"Scarface" Al Capone: Mobster Par Excellence

Today’s the birthday of Al Capone

Notorious gangster and world-wide known.

Perhaps the most ruthless of law-breaking men

Till evading his taxes put him in the pen.

50 Famous Al Capone Quotes and Sayings | The Random Vibez | Gangster quotes,  Gangsta quotes, Mob quotes

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  • The illustration reminds me that Portillo's was festooned with Al Capone quotes, until newer restaurants were decorated in a 1960s motif instead of as a 1920s garage.

  • In reply to jack:

    I lived near Clark Street for a long time. I don't think I could have eaten in a '20s garage!

  • Great post, AW! I wonder if tax evasion and not conspiracy to insurrection will be the undoing of the former guy...

  • In reply to Weather Girl:

    I don't know what the NY district attorney found, but he has had the records for a year, and hasn't done anything yet.

    The articles on the Oath Keepers being arrested for seditious conspiracy (e.g. The Washington Post) point out the rarity and difficulty of proving such charges. 18 USC 2384: Seditious conspiracy requires that 2 or more persons conspire. Maybe Congress, by subpoenaing insiders, is trying to determine if the former occupant planned with others, but no such evidence has been disclosed yet, and Congress seems more inclined to turn the contempt charges to the DOJ. By using the term "insurrection," you may have stumbled onto §2383. Rebellion or insurrection: "Whoever incites, sets on foot, assists, or engages in any rebellion or insurrection against the authority of the United States or the laws thereof, or gives aid or comfort thereto..." but the difficult questions would be whether the speech came within the First Amendment or was "yelling fire," and, as while discussed back on Margaret Serious, whether a government authority can rebel against itself, although this does seem against "the laws thereof."

  • In reply to jack:

    Thank you, Jack! I wondered why these charges would be so difficult to prove.

  • In reply to jack:

    Don't be impatient. Both the New York and the DOJ attorneys know that they cannot afford to get an indictment against the Big Man until they have their evidence lined up. They are not permitted to act like the House of Representatives did, and file charges they know would be met by an acquittal. All conspiracies can be tricky to prosecute, but prosecutors regularly get convictions, even of well-financed defendants. Seditious conspiracy has some of its own problems, but they are not insurmountable:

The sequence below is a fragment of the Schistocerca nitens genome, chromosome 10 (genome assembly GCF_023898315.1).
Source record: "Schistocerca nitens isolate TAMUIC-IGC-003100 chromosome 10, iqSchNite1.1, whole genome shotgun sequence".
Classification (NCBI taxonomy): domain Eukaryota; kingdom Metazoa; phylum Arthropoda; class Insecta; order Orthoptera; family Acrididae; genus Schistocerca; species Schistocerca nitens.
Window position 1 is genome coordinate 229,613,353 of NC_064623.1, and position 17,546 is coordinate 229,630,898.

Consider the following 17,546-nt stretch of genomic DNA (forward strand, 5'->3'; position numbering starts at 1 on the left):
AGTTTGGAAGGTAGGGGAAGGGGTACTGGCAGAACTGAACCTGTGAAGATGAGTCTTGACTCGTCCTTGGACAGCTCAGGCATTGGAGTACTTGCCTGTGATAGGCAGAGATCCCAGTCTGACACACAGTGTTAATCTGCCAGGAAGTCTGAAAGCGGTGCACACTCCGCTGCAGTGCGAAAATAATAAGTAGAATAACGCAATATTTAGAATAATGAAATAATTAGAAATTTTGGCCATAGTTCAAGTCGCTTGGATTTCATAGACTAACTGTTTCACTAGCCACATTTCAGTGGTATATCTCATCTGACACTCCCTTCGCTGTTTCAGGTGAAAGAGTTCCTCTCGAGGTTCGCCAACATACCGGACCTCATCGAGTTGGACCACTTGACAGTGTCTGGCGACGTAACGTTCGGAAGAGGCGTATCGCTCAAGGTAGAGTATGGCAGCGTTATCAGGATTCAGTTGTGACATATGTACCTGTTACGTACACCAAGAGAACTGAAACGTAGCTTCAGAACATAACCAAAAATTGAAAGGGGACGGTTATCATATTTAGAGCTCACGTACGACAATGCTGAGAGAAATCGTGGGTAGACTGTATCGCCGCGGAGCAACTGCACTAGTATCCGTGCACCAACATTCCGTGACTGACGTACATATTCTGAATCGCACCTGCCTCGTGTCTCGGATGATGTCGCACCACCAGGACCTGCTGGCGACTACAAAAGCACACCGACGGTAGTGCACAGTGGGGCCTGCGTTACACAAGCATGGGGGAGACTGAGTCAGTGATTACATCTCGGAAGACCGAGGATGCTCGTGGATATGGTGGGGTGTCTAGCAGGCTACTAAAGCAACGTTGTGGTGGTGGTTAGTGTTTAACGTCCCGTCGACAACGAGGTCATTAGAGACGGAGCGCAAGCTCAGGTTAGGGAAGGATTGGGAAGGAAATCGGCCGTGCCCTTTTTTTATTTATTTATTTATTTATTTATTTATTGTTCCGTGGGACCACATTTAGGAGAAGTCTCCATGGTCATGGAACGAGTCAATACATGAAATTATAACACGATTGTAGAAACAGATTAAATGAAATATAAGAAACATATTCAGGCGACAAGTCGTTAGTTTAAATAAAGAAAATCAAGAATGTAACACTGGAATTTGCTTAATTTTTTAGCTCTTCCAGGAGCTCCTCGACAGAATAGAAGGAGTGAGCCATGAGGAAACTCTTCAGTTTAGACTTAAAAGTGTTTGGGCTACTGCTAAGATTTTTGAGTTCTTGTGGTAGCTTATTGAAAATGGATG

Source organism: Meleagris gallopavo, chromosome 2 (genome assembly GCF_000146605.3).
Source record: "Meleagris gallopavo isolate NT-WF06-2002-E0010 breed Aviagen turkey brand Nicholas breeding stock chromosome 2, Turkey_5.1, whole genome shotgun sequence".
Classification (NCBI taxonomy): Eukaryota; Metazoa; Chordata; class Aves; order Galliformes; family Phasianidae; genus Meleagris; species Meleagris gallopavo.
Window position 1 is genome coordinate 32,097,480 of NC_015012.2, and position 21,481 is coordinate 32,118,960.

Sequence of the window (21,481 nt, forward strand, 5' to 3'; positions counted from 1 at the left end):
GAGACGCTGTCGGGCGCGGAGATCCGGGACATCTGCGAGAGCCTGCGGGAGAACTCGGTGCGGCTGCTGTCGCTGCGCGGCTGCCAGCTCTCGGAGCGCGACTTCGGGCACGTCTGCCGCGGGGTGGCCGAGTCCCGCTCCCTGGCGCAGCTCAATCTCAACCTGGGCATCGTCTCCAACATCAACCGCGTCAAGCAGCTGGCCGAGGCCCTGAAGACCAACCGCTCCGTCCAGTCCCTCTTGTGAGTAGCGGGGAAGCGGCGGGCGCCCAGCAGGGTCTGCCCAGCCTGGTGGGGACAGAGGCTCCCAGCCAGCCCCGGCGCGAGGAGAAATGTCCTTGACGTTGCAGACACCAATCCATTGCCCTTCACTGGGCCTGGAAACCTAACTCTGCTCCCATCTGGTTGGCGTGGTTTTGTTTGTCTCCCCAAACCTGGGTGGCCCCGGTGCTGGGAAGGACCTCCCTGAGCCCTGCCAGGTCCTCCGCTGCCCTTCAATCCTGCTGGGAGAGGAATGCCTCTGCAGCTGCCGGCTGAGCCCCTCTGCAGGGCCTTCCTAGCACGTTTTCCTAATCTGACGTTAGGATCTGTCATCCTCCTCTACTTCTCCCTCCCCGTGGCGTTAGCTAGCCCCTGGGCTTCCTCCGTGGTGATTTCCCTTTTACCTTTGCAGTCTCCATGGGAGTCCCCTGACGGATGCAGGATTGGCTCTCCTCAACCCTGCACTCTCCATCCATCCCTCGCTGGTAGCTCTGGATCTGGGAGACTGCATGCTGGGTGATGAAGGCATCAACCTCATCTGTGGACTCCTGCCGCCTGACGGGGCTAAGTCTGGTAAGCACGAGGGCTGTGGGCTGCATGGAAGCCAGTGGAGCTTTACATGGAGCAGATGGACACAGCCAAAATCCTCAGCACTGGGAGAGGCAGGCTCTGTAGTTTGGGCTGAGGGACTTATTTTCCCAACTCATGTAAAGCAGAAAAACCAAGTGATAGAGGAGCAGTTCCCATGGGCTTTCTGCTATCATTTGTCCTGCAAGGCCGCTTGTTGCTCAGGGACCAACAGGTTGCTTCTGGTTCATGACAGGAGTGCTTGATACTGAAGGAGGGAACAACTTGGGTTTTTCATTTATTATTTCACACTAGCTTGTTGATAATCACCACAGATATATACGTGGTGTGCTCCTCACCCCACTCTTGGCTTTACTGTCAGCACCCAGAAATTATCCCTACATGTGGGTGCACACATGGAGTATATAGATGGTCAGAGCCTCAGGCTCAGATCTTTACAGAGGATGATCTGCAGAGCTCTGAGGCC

"Seditious conspiracy statute did not on its face violate First Amendment, inasmuch as it proscribed 'speech' only when it constituted an agreement to use force against the United States.  U.S. v. Rahman, C.A.2 (N.Y.) 1999, 189 F.3d 88,

    If seditious conspiracy fails, both New York and the DOJ are interested in tax evasion. It would be tough to hide behind the First Amendment for that one.

    Neither the state nor the federal prosecutors need to rush the investigation. They are likely to wait as long as they need to so long as evidence is being uncovered. They may not decide until the statute of limitations forces them to act.

  • In reply to jnorto:

    Thank you, jnorto-- You explain this so well! I am impatient, i admit. And we must not forget!

  • In reply to jnorto:

    I was only pointing out that nothing's happened. I generally agree with what you posted, but (at least according to the target), the IRS has been auditing him for over 25 years, and hasn't done anything. Given how pass-through and developer entities work, I don't think they will. For instance, it was disclosed and pretty well admitted that he had a $1 billion loss carry forward, but nothing was done about that. Since WG brought up criminal tax evasion, the statute of limitations is 6 years (26 USC 6531), so anything going back to 1995 is too late. NY law seems similar

  • In reply to jack:

    More came out yesterday from NY Attorney General Letitia James' office. In a federal court suit filed by Trump to block NY from enforcing subpoenas on Trump and his family in a civil fraud case, the NYAG filed a response.

    "Ms. James’s filing argued that the company misstated the value of the properties to lenders, insurers and the Internal Revenue Service. Many of the statements, the filing argued, were “generally inflated as part of a pattern to suggest that Mr. Trump’s net worth was higher than it otherwise would have appeared.” (NYTimes)

    Discovery in civil cases can help flush out evidence useful in criminal prosecutions. Trump knows this well. That is why he is fighting every step taken by anybody anywhere.

  • In reply to jnorto:

    Whatever charge would be a felony (such as scheme to defraud) is subject to a 5 year statute of limitations (CPL 30.10). However, various media sources indicate that James does not have criminal jurisdiction, and Exec Law 63(12) basically only gives her the power to seek injunctive relief.

  • In reply to Weather Girl:

    Ahh, what a thought.

  • Thank you, Jack--I really appreciate your legal expertise, and your explanation! Yes, must be patient--justice can't be rushed. It's been a little over a year, now, and so much has happened since then. But we must not forget! .

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